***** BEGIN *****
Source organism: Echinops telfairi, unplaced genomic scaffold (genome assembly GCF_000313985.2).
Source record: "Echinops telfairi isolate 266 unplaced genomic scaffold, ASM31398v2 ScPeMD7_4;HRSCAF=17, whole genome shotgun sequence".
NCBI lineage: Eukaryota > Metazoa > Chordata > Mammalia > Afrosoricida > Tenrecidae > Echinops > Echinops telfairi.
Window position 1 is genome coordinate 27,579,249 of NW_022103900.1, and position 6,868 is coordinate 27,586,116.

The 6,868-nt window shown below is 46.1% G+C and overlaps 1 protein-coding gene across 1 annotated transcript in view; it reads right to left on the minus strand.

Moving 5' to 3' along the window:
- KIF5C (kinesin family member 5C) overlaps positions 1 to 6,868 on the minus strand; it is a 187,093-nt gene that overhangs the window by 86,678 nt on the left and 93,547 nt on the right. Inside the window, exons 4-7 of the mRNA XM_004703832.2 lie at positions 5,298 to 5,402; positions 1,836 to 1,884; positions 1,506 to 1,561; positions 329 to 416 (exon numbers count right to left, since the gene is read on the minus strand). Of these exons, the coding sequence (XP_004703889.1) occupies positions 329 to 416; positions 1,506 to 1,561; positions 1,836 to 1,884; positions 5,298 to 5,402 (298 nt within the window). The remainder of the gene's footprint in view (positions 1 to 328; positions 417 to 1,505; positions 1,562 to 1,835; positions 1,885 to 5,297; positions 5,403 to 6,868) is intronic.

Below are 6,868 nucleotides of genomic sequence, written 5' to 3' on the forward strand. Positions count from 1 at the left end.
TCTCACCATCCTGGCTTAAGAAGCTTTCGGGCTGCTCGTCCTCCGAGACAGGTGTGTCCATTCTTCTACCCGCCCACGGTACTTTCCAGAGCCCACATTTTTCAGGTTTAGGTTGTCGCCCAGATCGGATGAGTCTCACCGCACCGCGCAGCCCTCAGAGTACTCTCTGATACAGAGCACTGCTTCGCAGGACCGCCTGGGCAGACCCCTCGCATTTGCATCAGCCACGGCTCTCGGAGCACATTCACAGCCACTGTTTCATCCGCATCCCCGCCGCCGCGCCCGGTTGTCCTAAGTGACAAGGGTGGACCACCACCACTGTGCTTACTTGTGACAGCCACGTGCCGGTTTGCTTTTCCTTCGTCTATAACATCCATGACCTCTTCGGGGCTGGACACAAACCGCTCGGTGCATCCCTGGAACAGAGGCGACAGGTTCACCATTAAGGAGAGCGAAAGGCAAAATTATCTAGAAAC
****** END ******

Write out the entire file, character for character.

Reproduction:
Source organism: Echinops telfairi, unplaced genomic scaffold (genome assembly GCF_000313985.2).
Source record: "Echinops telfairi isolate 266 unplaced genomic scaffold, ASM31398v2 ScPeMD7_4;HRSCAF=17, whole genome shotgun sequence".
NCBI lineage: Eukaryota > Metazoa > Chordata > Mammalia > Afrosoricida > Tenrecidae > Echinops > Echinops telfairi.
Window position 1 is genome coordinate 27,579,249 of NW_022103900.1, and position 6,868 is coordinate 27,586,116.

The 6,868-nt window shown below is 46.1% G+C and overlaps 1 protein-coding gene across 1 annotated transcript in view; it reads right to left on the minus strand.

Moving 5' to 3' along the window:
- KIF5C (kinesin family member 5C) overlaps positions 1 to 6,868 on the minus strand; it is a 187,093-nt gene that overhangs the window by 86,678 nt on the left and 93,547 nt on the right. Inside the window, exons 4-7 of the mRNA XM_004703832.2 lie at positions 5,298 to 5,402; positions 1,836 to 1,884; positions 1,506 to 1,561; positions 329 to 416 (exon numbers count right to left, since the gene is read on the minus strand). Of these exons, the coding sequence (XP_004703889.1) occupies positions 329 to 416; positions 1,506 to 1,561; positions 1,836 to 1,884; positions 5,298 to 5,402 (298 nt within the window). The remainder of the gene's footprint in view (positions 1 to 328; positions 417 to 1,505; positions 1,562 to 1,835; positions 1,885 to 5,297; positions 5,403 to 6,868) is intronic.

Below are 6,868 nucleotides of genomic sequence, written 5' to 3' on the forward strand. Positions count from 1 at the left end.
TCTCACCATCCTGGCTTAAGAAGCTTTCGGGCTGCTCGTCCTCCGAGACAGGTGTGTCCATTCTTCTACCCGCCCACGGTACTTTCCAGAGCCCACATTTTTCAGGTTTAGGTTGTCGCCCAGATCGGATGAGTCTCACCGCACCGCGCAGCCCTCAGAGTACTCTCTGATACAGAGCACTGCTTCGCAGGACCGCCTGGGCAGACCCCTCGCATTTGCATCAGCCACGGCTCTCGGAGCACATTCACAGCCACTGTTTCATCCGCATCCCCGCCGCCGCGCCCGGTTGTCCTAAGTGACAAGGGTGGACCACCACCACTGTGCTTACTTGTGACAGCCACGTGCCGGTTTGCTTTTCCTTCGTCTATAACATCCATGACCTCTTCGGGGCTGGACACAAACCGCTCGGTGCATCCCTGGAACAGAGGCGACAGGTTCACCATTAAGGAGAGCGAAAGGCAAAATTATCTAGAAAC